SUPER BOWL XLVII: Show will go on for Reed

Safety vows he’s not ready for retirement party

NewsdayJanuary 27, 2013 

AFC Championship Football

Baltimore Ravens inside linebacker Ray Lewis (52) and free safety Ed Reed (20) celebrate after their win against the New England Patriots in the NFL football AFC Championship football game in Foxborough, Mass., Sunday, Jan. 20, 2013. The Ravens won 28-13 to advance to Super Bowl XLVII. (AP Photo/Matt Slocum)


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Ray Lewis has made it clear that he will be playing his final game Feb. 3 in Super Bowl XLVII. But what about Ed Reed, the Ravens’ venerable safety? Could this be his finale after 11 seasons, a chance to cap a remarkable career by winning a Super Bowl near where he grew up?

Sorry. No dramatic exit here.

Asked Saturday how he’ll feel about his career if the Ravens earn a ring in New Orleans, Reed smiled and said, “I will be playing next year, if that’s what you’re asking. So, next question.”

All right, then.

“It’s not my last ride,” said Reed, who broke into the NFL with the Ravens in 2002, two seasons after they won Super Bowl XXXV over the Giants. “I just bought a bike not too long ago.”

Joking aside, Reed, 34, was the most definitive he has been about his plans. Even if he can’t come to terms on a new contract with the Ravens, he said his career will move into a 12th season in 2013.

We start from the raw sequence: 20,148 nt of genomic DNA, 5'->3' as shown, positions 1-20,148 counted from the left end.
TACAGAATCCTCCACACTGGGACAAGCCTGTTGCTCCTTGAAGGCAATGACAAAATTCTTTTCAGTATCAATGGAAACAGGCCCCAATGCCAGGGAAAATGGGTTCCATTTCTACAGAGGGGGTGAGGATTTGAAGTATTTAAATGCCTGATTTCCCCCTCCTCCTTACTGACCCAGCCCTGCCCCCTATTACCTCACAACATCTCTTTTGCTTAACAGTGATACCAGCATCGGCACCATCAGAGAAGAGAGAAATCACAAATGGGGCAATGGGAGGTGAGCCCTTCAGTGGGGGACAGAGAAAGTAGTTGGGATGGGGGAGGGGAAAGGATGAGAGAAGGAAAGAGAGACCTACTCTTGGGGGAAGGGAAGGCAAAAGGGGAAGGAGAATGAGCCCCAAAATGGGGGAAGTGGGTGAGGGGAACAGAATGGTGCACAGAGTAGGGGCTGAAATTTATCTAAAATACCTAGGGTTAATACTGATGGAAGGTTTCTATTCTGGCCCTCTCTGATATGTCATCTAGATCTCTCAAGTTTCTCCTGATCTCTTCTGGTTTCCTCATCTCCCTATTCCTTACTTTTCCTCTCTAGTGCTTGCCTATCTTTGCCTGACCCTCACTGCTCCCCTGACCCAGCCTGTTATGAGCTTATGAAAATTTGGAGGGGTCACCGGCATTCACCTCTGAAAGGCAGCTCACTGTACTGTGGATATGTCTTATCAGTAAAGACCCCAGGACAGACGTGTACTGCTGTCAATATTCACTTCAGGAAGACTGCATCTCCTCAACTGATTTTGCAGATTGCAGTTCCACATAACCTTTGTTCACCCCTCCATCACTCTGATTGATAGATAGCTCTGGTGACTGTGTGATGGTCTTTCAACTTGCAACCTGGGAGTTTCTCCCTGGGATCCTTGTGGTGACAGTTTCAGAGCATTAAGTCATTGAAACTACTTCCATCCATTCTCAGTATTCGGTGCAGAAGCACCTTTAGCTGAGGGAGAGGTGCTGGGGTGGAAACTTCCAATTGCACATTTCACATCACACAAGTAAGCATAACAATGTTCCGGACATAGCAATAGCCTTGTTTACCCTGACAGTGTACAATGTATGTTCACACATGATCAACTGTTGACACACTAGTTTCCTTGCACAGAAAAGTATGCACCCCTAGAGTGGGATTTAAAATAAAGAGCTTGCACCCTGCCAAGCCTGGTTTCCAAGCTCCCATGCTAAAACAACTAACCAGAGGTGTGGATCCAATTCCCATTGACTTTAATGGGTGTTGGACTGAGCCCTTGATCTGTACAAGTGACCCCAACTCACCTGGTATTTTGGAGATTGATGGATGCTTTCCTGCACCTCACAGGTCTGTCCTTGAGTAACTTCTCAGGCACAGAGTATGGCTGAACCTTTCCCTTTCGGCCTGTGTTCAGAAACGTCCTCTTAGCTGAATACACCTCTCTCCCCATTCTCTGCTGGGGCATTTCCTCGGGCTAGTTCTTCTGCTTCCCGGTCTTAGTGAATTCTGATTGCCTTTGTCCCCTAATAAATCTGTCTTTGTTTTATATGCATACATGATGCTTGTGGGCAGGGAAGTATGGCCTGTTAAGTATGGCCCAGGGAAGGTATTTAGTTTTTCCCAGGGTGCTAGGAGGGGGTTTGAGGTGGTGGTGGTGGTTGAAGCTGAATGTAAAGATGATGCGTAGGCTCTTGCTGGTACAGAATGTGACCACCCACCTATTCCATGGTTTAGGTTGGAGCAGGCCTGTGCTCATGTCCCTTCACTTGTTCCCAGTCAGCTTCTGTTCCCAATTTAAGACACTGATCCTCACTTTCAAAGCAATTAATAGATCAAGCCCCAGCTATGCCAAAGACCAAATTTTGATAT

In the meantime, he’s enjoying every moment as he prepares for his first trip to the Super Bowl.

“I’m speechless when it comes to talking about going home for this Super Bowl,” he said. “It’s amazing to me. For me to be in my 11th year, like Joe said, everybody doesn’t get this chance to even play in the Super Bowl, win the Super Bowl. It’s just amazing to me. I’m just soaking it up, just really enjoying it, every minute, every second, being around my teammates.”

Reed was born in St. Rose, La., and raised in Destrehan, both of which are about a 30-minute drive from New Orleans. He regularly returns to visit family. In January 2011, his brother, Brian Reed, died at 28 after jumping into the Mississippi River, reportedly to avoid police.

“You’re going to bring me to tears,” Reed told reporters after the Ravens clinched a Super Bowl berth with a win over the Patriots in the AFC Championship Game. “My family has been going through some things. I just lost my brother two years ago.”

No surprise that it has been such an emotional week for Reed.

It’s better than any of the individual honors he’s earned in his storied career.

Reed has been one of the most decorated defensive backs in NFL history, winning The Associated Press Defensive Player of the Year award in 2004 and being selected for five All-Pro teams and nine Pro Bowls. But as far as he’s concerned, nothing can match what this season has been about.

“This is the ultimate for your team. This is what you always wanted,” he said. “This is why you prepare in the offseason. This is why you play the game — to get to the ultimate dance. This is it.

“I told Bernard Pollard in the walk-through, ‘I don’t need anything else in life. Outside of my son graduating college, I’m good. I don’t need anything else. I’m set. I’m good right now.’ ”

Well, not quite.

A win in New Orleans, and that’s as good as it gets.

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